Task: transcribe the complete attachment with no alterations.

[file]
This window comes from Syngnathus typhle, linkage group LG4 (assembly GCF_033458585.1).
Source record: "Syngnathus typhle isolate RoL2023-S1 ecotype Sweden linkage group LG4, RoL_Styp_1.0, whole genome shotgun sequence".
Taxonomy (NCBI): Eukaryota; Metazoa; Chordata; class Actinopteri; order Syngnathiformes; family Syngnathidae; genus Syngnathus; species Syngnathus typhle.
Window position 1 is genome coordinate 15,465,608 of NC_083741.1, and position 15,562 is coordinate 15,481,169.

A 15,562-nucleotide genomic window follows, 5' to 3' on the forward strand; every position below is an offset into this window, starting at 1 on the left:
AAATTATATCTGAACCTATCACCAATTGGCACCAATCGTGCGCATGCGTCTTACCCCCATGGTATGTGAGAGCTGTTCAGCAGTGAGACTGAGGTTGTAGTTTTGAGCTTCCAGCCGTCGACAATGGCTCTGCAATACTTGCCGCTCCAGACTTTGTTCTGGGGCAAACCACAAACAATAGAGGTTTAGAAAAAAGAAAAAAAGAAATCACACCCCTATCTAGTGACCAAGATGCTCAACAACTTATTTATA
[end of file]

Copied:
This window comes from Syngnathus typhle, linkage group LG4 (assembly GCF_033458585.1).
Source record: "Syngnathus typhle isolate RoL2023-S1 ecotype Sweden linkage group LG4, RoL_Styp_1.0, whole genome shotgun sequence".
Taxonomy (NCBI): Eukaryota; Metazoa; Chordata; class Actinopteri; order Syngnathiformes; family Syngnathidae; genus Syngnathus; species Syngnathus typhle.
Window position 1 is genome coordinate 15,465,608 of NC_083741.1, and position 15,562 is coordinate 15,481,169.

A 15,562-nucleotide genomic window follows, 5' to 3' on the forward strand; every position below is an offset into this window, starting at 1 on the left:
AAATTATATCTGAACCTATCACCAATTGGCACCAATCGTGCGCATGCGTCTTACCCCCATGGTATGTGAGAGCTGTTCAGCAGTGAGACTGAGGTTGTAGTTTTGAGCTTCCAGCCGTCGACAATGGCTCTGCAATACTTGCCGCTCCAGACTTTGTTCTGGGGCAAACCACAAACAATAGAGGTTTAGAAAAAAGAAAAAAAGAAATCACACCCCTATCTAGTGACCAAGATGCTCAACAACTTATTTATA